An archive of the 50 previous news items

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The latest news from the African Leadership Institute and its Fellows. AFLI Fellows are leaders and change-makers, so this section has a lot of news. Please use the icons below if you want to sort posts by category, such as: regular news posts, video posts, audio posts, by tag, or by blogger. Additionally, all text in all of the posts is fully searchable.

Africa's Great Carbon Valley

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2009 Tutu Fellow James Mwangi connects the dots between climate change and climate action in his TED Talk from June 2022 in New York.  He argues that with the planet missing the IPCC emissions goals that negatively impact climate change, it will be necessary to both push harder on that front, and then also remove greenhouse gases from the atmosphere at a massive scale. He says that estimates suggest that the world will need to remove 5-16 billion tons of carbon dioxide from the atmosphere every single year by 2050. 

The Rift Valley, he says, provides a scalable way to remove carbon from the air - and end energy poverty.

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Fellow’s Community Project Boosted by another Fellow

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A 2009 Tutu Fellow’s Community project, Tswelopele Sisterhood and Girls Club in Alexandra, which was co-founded by Geci Karuri-Sebina PhD, recently got a boost from another Tutu Fellow.  2018 Fellow Edzai Zvobwo and his nonprofit, The Education Support Forum, have partnered with Tswelopele to facilitate the girls' skills development by donating 30 tablets to help expand virtual learning. The tablets will also help supplement tutoring and access to e-resources during this period as schools are disrupted during the COVID-19 pandemic.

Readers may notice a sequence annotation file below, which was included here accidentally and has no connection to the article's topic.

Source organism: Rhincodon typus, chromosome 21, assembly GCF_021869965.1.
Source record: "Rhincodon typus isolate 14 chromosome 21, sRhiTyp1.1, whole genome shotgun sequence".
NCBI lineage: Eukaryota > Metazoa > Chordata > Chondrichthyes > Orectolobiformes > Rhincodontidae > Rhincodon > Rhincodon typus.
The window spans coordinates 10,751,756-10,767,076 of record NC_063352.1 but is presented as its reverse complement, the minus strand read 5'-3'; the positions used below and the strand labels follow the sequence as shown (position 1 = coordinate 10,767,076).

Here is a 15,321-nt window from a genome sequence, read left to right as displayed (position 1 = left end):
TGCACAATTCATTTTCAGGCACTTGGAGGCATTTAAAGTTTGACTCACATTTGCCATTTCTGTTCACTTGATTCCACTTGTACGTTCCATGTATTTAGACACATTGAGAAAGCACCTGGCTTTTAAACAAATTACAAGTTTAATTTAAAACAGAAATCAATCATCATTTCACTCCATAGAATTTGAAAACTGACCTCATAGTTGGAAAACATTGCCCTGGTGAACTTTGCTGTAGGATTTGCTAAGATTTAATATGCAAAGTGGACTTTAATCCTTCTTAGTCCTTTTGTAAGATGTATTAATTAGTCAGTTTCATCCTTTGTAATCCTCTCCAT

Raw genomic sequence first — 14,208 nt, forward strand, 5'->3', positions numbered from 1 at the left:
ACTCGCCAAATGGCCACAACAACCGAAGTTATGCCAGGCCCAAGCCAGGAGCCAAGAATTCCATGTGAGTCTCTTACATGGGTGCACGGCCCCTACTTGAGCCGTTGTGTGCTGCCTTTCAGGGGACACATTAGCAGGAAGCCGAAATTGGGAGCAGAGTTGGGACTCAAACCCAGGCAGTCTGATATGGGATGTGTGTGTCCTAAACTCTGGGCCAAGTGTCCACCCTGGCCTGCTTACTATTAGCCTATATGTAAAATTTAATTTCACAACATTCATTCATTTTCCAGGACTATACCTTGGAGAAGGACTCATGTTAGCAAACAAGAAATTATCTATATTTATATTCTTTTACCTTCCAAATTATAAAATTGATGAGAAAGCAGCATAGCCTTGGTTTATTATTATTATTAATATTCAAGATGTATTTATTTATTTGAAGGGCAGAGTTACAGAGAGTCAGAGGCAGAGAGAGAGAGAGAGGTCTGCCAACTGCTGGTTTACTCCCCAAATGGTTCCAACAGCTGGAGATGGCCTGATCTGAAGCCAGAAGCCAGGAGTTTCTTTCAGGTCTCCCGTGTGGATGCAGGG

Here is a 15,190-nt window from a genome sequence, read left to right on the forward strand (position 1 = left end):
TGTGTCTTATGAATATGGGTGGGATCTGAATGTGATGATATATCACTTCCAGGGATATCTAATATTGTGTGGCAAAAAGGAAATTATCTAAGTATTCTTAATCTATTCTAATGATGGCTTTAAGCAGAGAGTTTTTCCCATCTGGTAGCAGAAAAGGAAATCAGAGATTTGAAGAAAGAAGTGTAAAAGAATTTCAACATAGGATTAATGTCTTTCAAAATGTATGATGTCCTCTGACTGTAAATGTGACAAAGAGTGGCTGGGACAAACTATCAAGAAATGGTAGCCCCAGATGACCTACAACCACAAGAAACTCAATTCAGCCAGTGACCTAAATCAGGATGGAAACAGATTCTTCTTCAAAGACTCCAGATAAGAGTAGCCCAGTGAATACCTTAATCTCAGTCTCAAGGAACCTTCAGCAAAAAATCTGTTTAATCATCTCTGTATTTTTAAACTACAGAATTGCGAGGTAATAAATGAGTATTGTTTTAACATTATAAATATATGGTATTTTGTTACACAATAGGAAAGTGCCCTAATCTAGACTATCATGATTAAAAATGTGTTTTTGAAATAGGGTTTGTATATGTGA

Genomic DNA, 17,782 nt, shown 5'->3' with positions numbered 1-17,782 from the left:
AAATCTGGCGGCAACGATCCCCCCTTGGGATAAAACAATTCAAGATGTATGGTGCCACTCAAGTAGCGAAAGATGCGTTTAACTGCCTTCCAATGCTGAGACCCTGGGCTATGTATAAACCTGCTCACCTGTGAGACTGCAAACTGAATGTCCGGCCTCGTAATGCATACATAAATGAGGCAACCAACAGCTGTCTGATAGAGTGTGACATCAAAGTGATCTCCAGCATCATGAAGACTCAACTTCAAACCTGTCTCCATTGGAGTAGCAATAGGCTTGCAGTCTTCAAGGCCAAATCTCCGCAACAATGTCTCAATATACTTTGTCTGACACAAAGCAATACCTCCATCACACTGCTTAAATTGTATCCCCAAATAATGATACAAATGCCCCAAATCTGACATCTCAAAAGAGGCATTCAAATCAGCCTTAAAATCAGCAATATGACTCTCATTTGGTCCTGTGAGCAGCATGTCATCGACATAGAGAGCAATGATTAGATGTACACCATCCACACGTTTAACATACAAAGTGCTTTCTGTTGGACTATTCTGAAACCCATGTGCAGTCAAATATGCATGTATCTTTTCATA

In order to be awarded the Tutu Fellowship, participants are required to complete three assignments, one of which is a community project in keeping with the servant leadership tenet that underpins the programme.

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Let's take a new look at African aid

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2009 Tutu Fellow Andrew Mwenda asks the audience at a TED talk in 2007 to reframe the "African question" - to look beyond the media's stories of poverty, civil war and helplessness and see the opportunities for creating wealth and happiness throughout the continent.

Andrew points out that the solution to Africa’s problems is not to increase the foreign aid, because that it comes with reinforcing negative narratives - but instead to reframe how aid can be best used. Among the consequences of the continent being seen in a bad light is that it appears as if it is only a place of despair, rather than one of great potential and opportunities.

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